Steel Tees are not the most common section utilized in construction, but still offer up some good advantages when used correctly. Typically, structural steel tees are not mill rolled. They are produced by cutting the web of W and I shape beams. Cutting the web of mill rolled beams allows us the ability to produce a wide range of standard size and customized tees. This process is better known as “beam splitting”. Performed via flame or plasma cutting, these splitting methods produce a smooth and even edge on the stem of the tee, which is important to avoid any premature cracking of the stem when subject to tensile forces.
Under certain circumstances, structural steel tees can be used in many of the same applications with which you would typically use I or W shape beams. An advantage of using steel tees in place of beams is a reduced height and weight for the assembly. In the stem-down orientaton, a structural tee can be used as a span to support steel decking and concrete floor slabs. Tees can also be used to reinforce concrete T shaped beams and special “bar size” tees can be used to reinforce concrete bars. A good application for curved or rolled steel tees is for track. Anything from a ceiling mounted track to hang a curtain or partition, to a track intended for rides at amusement parks are all good uses for this unique shape.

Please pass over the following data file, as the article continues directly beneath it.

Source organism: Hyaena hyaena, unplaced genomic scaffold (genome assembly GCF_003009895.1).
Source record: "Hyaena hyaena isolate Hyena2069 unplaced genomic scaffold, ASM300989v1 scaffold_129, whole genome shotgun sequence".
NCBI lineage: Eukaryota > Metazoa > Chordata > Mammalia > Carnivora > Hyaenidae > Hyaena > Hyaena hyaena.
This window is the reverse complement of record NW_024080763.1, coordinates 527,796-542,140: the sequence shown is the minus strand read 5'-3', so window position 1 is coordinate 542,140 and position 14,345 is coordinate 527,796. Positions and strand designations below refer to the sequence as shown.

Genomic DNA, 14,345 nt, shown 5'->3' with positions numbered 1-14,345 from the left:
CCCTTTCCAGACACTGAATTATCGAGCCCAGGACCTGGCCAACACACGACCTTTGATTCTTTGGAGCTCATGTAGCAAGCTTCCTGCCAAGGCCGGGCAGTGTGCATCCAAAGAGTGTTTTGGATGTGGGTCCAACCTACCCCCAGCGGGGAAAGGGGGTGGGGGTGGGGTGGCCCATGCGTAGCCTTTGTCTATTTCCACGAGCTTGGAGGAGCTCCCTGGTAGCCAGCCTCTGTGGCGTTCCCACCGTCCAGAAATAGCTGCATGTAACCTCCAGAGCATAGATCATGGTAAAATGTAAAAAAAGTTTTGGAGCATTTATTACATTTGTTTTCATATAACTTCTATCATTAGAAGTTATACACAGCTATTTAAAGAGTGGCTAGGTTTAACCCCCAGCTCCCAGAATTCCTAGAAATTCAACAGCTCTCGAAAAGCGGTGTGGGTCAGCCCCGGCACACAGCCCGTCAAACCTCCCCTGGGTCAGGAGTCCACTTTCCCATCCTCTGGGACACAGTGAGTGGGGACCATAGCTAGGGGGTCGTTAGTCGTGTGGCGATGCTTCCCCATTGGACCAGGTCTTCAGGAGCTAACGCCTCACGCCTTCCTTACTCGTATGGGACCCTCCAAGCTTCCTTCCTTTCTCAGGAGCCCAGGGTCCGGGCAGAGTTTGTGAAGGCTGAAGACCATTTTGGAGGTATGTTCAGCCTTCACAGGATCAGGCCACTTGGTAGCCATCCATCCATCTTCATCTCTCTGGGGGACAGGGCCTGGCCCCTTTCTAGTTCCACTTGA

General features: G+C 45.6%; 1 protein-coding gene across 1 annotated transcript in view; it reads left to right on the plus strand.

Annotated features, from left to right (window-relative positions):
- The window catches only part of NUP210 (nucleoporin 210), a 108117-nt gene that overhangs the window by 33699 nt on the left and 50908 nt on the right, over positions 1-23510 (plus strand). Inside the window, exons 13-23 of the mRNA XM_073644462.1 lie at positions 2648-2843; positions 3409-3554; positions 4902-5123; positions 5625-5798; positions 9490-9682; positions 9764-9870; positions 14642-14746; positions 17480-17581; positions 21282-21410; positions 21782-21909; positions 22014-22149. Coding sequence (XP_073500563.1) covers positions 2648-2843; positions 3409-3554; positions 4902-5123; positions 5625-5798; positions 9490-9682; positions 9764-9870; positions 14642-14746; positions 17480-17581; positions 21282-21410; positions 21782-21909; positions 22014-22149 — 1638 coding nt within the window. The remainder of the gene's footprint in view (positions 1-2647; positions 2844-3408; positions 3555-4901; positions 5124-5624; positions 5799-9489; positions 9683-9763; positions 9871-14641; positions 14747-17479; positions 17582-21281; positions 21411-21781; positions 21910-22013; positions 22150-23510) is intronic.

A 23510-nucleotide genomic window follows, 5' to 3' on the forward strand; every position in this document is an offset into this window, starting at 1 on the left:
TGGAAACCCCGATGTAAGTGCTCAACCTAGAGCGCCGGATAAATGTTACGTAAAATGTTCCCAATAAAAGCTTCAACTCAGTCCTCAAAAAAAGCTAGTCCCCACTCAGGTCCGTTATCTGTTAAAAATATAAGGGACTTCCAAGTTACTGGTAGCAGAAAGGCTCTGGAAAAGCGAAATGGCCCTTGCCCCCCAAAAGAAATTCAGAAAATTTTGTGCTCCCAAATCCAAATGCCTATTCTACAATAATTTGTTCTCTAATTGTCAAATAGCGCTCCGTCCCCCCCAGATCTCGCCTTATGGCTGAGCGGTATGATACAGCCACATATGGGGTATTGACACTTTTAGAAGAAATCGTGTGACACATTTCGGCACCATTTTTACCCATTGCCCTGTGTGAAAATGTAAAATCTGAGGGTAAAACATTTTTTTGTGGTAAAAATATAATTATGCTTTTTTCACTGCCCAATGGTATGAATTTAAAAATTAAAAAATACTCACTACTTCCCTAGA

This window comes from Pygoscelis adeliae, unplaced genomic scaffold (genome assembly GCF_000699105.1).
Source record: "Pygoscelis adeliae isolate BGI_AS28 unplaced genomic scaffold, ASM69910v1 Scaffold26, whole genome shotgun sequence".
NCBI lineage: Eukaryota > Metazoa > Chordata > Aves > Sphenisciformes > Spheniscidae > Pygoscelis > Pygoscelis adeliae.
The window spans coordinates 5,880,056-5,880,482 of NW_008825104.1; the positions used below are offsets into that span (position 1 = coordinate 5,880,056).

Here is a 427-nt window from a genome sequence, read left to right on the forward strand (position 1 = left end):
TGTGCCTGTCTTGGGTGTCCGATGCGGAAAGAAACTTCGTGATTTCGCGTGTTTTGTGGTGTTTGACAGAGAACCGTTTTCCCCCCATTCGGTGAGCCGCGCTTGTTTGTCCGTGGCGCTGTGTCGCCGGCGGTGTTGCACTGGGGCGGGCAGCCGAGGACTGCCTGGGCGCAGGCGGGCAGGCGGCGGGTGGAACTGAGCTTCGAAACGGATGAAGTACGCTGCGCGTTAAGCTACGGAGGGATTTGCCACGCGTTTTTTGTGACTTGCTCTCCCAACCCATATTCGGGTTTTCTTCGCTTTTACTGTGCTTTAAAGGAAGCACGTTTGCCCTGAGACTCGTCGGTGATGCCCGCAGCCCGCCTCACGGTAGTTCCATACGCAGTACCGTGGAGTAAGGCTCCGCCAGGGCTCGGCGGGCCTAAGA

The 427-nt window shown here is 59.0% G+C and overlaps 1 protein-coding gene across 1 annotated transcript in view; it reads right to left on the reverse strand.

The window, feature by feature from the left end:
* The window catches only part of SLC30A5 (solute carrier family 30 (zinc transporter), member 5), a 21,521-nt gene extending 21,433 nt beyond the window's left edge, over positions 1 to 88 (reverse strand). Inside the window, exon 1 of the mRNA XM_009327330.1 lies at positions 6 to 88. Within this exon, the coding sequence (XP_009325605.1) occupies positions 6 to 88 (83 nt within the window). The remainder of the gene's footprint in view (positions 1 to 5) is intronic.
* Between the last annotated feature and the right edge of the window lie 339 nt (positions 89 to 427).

Tees can be rolled either stem-up, stem-in, or stem-out. Stem-in is the most difficult, followed by stem-up and then stem-out. When rolling structural tees, it is very important to try and keep the stem and flange as square with each other as possible. Length and thickness of the stem or even the shape of the flange are properties of tees that can cause rippling or bending out of square when being rolled. Most bending/rolling companies roll tees to within a max ±5° out of square tolerance (stem relative to flange). Customers should expect an experienced roller/bender to provide a tolerance as tight as ±1.25° or less.